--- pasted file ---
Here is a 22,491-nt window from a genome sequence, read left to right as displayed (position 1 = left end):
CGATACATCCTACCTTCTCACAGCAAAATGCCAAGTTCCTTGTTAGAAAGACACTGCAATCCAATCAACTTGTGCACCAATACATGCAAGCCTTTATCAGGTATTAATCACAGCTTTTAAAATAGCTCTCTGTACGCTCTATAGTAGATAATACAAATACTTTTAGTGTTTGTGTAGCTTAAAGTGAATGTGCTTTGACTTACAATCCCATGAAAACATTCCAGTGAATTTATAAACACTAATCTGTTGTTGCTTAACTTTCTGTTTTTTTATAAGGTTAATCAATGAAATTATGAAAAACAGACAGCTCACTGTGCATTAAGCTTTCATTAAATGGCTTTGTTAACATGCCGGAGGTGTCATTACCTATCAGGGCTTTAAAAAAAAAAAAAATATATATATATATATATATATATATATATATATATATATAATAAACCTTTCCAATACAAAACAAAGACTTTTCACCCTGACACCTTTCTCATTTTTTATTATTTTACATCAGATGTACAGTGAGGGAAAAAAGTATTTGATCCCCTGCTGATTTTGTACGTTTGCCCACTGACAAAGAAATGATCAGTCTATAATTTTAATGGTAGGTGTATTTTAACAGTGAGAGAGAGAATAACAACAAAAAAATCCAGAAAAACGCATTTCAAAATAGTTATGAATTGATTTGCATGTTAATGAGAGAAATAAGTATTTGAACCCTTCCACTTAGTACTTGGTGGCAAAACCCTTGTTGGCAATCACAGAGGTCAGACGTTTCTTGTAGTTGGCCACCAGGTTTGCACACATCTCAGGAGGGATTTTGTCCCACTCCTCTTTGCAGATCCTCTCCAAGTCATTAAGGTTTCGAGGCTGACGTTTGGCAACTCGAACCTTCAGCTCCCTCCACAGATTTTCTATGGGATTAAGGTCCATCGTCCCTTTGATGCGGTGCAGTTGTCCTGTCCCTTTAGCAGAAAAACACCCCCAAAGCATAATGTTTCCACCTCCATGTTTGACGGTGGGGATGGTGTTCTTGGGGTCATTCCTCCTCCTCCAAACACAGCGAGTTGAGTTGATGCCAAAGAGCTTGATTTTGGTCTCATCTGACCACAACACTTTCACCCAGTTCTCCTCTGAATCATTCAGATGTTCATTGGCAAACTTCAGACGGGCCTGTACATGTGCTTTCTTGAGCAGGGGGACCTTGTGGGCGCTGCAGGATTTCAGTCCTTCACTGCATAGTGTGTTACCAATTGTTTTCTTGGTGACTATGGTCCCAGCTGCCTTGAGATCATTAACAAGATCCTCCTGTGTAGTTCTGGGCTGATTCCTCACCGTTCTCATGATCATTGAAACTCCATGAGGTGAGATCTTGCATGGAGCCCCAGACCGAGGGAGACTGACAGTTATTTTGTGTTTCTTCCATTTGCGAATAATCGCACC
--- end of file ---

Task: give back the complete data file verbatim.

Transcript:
Here is a 22,491-nt window from a genome sequence, read left to right as displayed (position 1 = left end):
CGATACATCCTACCTTCTCACAGCAAAATGCCAAGTTCCTTGTTAGAAAGACACTGCAATCCAATCAACTTGTGCACCAATACATGCAAGCCTTTATCAGGTATTAATCACAGCTTTTAAAATAGCTCTCTGTACGCTCTATAGTAGATAATACAAATACTTTTAGTGTTTGTGTAGCTTAAAGTGAATGTGCTTTGACTTACAATCCCATGAAAACATTCCAGTGAATTTATAAACACTAATCTGTTGTTGCTTAACTTTCTGTTTTTTTATAAGGTTAATCAATGAAATTATGAAAAACAGACAGCTCACTGTGCATTAAGCTTTCATTAAATGGCTTTGTTAACATGCCGGAGGTGTCATTACCTATCAGGGCTTTAAAAAAAAAAAAAATATATATATATATATATATATATATATATATATATATATAATAAACCTTTCCAATACAAAACAAAGACTTTTCACCCTGACACCTTTCTCATTTTTTATTATTTTACATCAGATGTACAGTGAGGGAAAAAAGTATTTGATCCCCTGCTGATTTTGTACGTTTGCCCACTGACAAAGAAATGATCAGTCTATAATTTTAATGGTAGGTGTATTTTAACAGTGAGAGAGAGAATAACAACAAAAAAATCCAGAAAAACGCATTTCAAAATAGTTATGAATTGATTTGCATGTTAATGAGAGAAATAAGTATTTGAACCCTTCCACTTAGTACTTGGTGGCAAAACCCTTGTTGGCAATCACAGAGGTCAGACGTTTCTTGTAGTTGGCCACCAGGTTTGCACACATCTCAGGAGGGATTTTGTCCCACTCCTCTTTGCAGATCCTCTCCAAGTCATTAAGGTTTCGAGGCTGACGTTTGGCAACTCGAACCTTCAGCTCCCTCCACAGATTTTCTATGGGATTAAGGTCCATCGTCCCTTTGATGCGGTGCAGTTGTCCTGTCCCTTTAGCAGAAAAACACCCCCAAAGCATAATGTTTCCACCTCCATGTTTGACGGTGGGGATGGTGTTCTTGGGGTCATTCCTCCTCCTCCAAACACAGCGAGTTGAGTTGATGCCAAAGAGCTTGATTTTGGTCTCATCTGACCACAACACTTTCACCCAGTTCTCCTCTGAATCATTCAGATGTTCATTGGCAAACTTCAGACGGGCCTGTACATGTGCTTTCTTGAGCAGGGGGACCTTGTGGGCGCTGCAGGATTTCAGTCCTTCACTGCATAGTGTGTTACCAATTGTTTTCTTGGTGACTATGGTCCCAGCTGCCTTGAGATCATTAACAAGATCCTCCTGTGTAGTTCTGGGCTGATTCCTCACCGTTCTCATGATCATTGAAACTCCATGAGGTGAGATCTTGCATGGAGCCCCAGACCGAGGGAGACTGACAGTTATTTTGTGTTTCTTCCATTTGCGAATAATCGCACC